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Holdouts: all eyes turn toward Griesa’s court

US Judge Thomas Griesa’s courtroom in New York City will feature once again in the holdout saga next week.

Hearing scheduled for Tuesday in New York could provide needed breathing room

All eyes will once again be focused on New York this week amid chatter in the markets that the holdouts — locked in a battle of wills and wits with the government — are open to the idea of Judge Thomas Griesa’s court reinstating a stay.

Markets have been bullish and dollar-denominated bonds issued by Argentina ended the week strongly.

A meeting is expected on Tuesday in Griesa’s courtroom, during which a decision on whether to reinstate the stay may be taken. A stay would temporarily lift Griesa’s own ruling obliging Argentina to pay the NML and Aurelius funds the face value of defaulted bonds and would allow for breathing room for negotiations and for the payment of the country’s restructured bondholders. The meeting has been called following motions from the Bank of New York Mellon (BONY), the indentured trustee that currently holds a deposit of US$539 million in its account at the Central Bank of Argentina in Buenos Aires, on what it should do with the money.

In addition, the lead holdout, NML Capital Ltd, a subsidiary of Elliott Capital Management, has filed a motion, as have bondholders with euro-denominated Argentine debt, payment systems Euroclear Bank, Clearstream Banking and JPMorgan Chase & Co.

Negotiations between the Argentine government and the holdouts are currently stalled and there reportedly are no plans to meet. Nonetheless, Tuesday’s decision or lack thereof could prove decisive. The two sides have met separate with court-appointed mediator Daniel Pollack in New York but have yet to sit down and have a face-to-face discussion. although both profess that they want to negotiate.

Intricate web of discussions

President Cristina Fernández de Kirchner and her Cabinet have been busy this week hosting presidents Vladimir Putin of Russia and Xi Jinping of China in Buenos Aires while also participating at the BRICS-UNASUR summit in Brazil.

There, Fernández de Kirchner was adamant that the country would not default on its debts. “Argentina paid its debt on June 30 and will continue to do so. Default means not paying and can only be declared by a country that doesn’t pay” she told the BRICS summit. While in Brazil she also urged the holdouts to agree to terms of the standing swap offer which would give them a return of 300 percent on their initial investments.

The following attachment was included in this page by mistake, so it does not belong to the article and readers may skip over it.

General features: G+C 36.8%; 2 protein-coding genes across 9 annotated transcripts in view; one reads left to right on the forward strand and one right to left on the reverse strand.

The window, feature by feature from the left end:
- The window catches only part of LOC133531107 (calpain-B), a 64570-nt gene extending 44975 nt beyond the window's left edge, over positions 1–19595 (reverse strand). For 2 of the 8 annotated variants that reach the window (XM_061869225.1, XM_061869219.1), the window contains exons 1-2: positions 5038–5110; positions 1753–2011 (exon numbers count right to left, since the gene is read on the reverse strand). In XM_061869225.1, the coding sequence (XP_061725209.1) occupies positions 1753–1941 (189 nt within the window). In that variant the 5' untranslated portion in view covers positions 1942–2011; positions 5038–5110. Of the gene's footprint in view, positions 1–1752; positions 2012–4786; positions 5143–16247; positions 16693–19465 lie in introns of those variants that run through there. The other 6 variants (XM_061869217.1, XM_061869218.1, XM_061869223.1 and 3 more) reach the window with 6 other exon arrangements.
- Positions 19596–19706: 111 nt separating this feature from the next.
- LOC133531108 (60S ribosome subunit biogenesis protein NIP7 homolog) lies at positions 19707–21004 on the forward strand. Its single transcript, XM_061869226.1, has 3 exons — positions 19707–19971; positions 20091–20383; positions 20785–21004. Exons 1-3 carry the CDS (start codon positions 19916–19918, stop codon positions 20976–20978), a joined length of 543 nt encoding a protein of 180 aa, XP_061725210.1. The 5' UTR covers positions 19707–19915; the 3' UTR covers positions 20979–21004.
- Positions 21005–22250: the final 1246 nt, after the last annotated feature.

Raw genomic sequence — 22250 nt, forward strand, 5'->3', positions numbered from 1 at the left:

“We aren’t saying that we won’t pay them nothing, we want to pay but on fair terms,” the president told the the holdouts by way of the BRICS summit.

Payment denied

On June 30 Argentina made a multi-million dollar payment to its restructured bondholders but the funds were rejected by Judge Thomas Griesa and have consequently been in limbo since.

The next week will also feature activity by the holdouts as the July 30 deadline for the restructured bondholders is approaching and the holdouts have publicly announced that they doubt Argentina is willing to avoid default.

“The Argentine government appears determined to default. We hope it chooses to avoid this dead-end path,” a spokesman for NML said on Friday.

In an another development, European bondholders have requested a US court to identify other restructured debt holders so that the country’s creditors can waive the Rights Upon Future Offers (RUFO) clause. The clause prohibits Argentina from improving the offers for the holdouts without also benefiting the restructured bondholders and is set to expire in December. Restructured bondholders are concerned that the current impasse will prevent them from receiving the regular debt payments that Argentina had been paying up until Judge Griesa’s decision.

The continuing negotiations come amid continued political support for Buenos Aires. President Xi Jinping of China said at Government House on Friday that China supports that Argentina’s negotiations with restructured debt holders be respected. The comments were taken as a reference to the country’s battle with holdout creditors.

Herald staff

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